Very quickly, the preseason took on the same men-on-a-mission feel of last season’s methodic march. If anything, having so many players back from the title squad — 12 of the 15 projected on the opening-night roster — has made the exhibition season more task-oriented exercise and less whirlwind tour.FULL ENTRY
Tony Allen will stress that he is not claiming to be better than James Posey. He is just poised to take on the challenge ofthe former Celtics sixth man’s old job.
When Posey bolted to New Orleans as a free agent this summer, that opened the door for Allen — whose contract option the Celtics had not picked up in June — to return to Boston for a fifth season. It also opened up one of the few roles the defending champs had available: they were suddenly in need of a primary backup at small forward behind Paul Pierce. Already the first option off the bench at shooting guard behind Ray Allen, Tony Allen enters the season as the closest thing the team has to a 25-minute reserve.
“That’s what he was going to be, anyway,” said Doc Rivers of Allen as the main bench option at both wing spots. “He’s capable of doing that. That’s why he’s here.”
After playing extensively in the absence of Pierce and Wally Szczerbiak two years ago, Allen tore the anterior cruciate ligament in his left knee. He struggled at times last season with the aftereffects of the second major knee surgery of his career and never adapted well to being productive in the limited minutes he saw behind Posey.
But this season, he figures to see ample time off the bench for Pierce and Ray Allen as Rivers tries to limit wear and tear on the pair of 30-something All-Stars.FULL ENTRY
If gratitude were currency, then Darius Miles might have already bought himself a multiyear deal with the Celtics.
A player reborn at age 27 after six seasons in the league, and two more on the periphery rehabbing a career-threatening knee injury, the 6-foot-9 wingman never hesitates to gush over how thrilled he is to be wearing No. 7 for the Green.
"This is amazing to me," he said. "From where I came [in Portland], it's like a light shining on me. I came from a big old rainstorm, and it's like the sun is out now."
Sincere enthusiasm alone, though, won't earn Miles a spot on the opening-night roster. In many ways, he still plays the same McDonald's All-American style he played in high school and early in his career with the Clippers, Cavaliers, and Trail Blazers. Celtics coach Doc Rivers made it clear in training camp that style won't fit with the defending NBA champions.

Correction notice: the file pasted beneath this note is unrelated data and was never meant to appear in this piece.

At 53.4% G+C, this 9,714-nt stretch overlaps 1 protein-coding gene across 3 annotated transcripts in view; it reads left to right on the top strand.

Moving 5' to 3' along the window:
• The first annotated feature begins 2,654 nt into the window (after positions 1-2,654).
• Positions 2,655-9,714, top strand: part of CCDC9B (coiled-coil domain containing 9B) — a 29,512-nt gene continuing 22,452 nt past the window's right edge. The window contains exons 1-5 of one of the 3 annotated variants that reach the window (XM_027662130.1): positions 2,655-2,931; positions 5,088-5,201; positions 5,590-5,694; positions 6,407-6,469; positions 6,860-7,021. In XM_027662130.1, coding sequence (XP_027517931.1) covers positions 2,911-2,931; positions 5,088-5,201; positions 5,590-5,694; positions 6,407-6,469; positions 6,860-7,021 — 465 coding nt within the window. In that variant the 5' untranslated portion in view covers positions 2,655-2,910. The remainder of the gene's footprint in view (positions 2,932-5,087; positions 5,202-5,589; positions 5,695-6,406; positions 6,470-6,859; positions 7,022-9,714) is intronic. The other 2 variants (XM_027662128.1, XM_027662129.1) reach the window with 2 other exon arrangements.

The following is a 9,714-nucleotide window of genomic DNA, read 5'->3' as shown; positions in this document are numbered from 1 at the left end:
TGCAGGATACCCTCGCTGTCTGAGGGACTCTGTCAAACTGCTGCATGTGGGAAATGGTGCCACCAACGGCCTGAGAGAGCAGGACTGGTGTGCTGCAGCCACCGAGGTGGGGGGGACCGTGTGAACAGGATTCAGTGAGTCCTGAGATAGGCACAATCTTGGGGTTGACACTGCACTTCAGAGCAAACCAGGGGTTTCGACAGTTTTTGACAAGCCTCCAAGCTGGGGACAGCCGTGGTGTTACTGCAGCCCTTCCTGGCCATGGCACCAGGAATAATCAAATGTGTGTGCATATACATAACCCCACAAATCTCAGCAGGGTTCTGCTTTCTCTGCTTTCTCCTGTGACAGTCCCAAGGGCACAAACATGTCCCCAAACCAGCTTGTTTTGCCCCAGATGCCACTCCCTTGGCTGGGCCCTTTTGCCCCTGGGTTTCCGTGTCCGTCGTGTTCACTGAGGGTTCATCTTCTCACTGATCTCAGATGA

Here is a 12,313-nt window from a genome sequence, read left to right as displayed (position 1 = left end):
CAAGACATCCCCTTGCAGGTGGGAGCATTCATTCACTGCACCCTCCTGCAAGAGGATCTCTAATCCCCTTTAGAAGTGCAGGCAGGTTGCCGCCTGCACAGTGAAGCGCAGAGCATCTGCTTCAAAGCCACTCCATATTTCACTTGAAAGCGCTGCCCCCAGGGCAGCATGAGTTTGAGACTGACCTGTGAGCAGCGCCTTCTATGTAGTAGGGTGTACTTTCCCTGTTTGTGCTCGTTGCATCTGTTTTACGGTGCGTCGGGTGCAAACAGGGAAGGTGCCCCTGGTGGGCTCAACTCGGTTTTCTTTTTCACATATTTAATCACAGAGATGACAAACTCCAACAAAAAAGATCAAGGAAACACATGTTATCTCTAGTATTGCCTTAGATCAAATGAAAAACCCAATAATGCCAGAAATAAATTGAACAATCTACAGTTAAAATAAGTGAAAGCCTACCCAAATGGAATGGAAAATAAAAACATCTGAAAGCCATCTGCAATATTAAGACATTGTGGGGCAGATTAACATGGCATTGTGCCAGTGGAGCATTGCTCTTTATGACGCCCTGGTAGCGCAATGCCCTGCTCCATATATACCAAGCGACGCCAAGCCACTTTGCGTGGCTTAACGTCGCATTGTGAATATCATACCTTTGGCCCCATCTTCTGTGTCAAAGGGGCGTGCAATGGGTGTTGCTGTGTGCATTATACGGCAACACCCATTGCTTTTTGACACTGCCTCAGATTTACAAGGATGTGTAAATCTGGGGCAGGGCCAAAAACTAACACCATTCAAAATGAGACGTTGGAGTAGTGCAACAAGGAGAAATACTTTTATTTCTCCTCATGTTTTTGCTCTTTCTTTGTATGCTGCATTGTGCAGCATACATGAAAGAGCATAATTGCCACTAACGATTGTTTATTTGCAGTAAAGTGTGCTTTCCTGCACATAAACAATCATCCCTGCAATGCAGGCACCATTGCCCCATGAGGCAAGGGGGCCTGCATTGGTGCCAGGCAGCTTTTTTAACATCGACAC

Miles says he realizes that and, perhaps more slowly but surely, he is incorporating that mental approach into his game.
"Consistency and defense is all I think about," he said following back-to-back preseason games last weekend. "With this defense, I've got to be consistent. The offense, I really don't care about to be totally real, because I'm not in that position here. I used to be in that position where I was a one or two option. I'm not a one or two option here. I'm not any kind of option on this team. The defensive end is where they want me to do it, and that's what I want to do."FULL ENTRY
When Ray Allen looked around during last year’s preseason, nearly everything was new. New teammates, new coaches and new surroundings in a country most of the Celtics had never set foot in before.
The contrast to this year’s scene has been striking. A dozen players from last season’s championship squad, which held training camp in Rome, are back. All of the coaches are familiar faces, with familiar plays, barks and commands. With the exception of two rookies and two veterans signed as free agents, it’s been almost like picking up right where the team left off in June.
“It’s been a lot easier because we get right into our sets,” said Allen. “We get right into practice. Last year, it was like you just sat there. There was so much instruction. For many of us, it was like our first time playing basketball because there was so much where we were starting over with terminology with the coaches, and getting to know everybody.”FULL ENTRY
The smoke machine means that something's different this year. The smoke machine means that something's different this century. One by one, the members of the Boston Celtics -- excuse me. The (cough, wheeze) world champion Boston Celtics -- wander through the beginning of their new season, each one of them attending fervently the Stations of the Media. They stop in front of a series of black backdrops, where they smile and glower and get themselves immortalized, at least for the rest of the new season. Some of them wait grumpily in an upstairs corridor, substitute players fidgeting while Kevin Garnett and Paul Pierce and Ray Allen jump ahead of the line to tape preseason interviews for what appears to be every platform on the cable dial except the History Channel, which is not here perhaps because none of the Celtics is a member of the Knights Templar.
Down on the floor below, Leon Powe goes station to station. He smiles and he glowers and gets himself immortalized, at least for the rest of the new season. At the last station, he stands, dribbling, while a smoke machine puffs clouds of gray vapor all around his ankles. Somewhere, James Naismith picks up his battered old fiddle, plays a sad song, and weeps into his mustache.